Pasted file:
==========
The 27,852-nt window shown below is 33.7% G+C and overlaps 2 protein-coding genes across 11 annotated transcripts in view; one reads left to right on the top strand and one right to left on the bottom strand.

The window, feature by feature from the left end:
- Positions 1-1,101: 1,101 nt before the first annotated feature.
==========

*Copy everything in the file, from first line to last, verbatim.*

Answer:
The 27,852-nt window shown below is 33.7% G+C and overlaps 2 protein-coding genes across 11 annotated transcripts in view; one reads left to right on the top strand and one right to left on the bottom strand.

The window, feature by feature from the left end:
- Positions 1-1,101: 1,101 nt before the first annotated feature.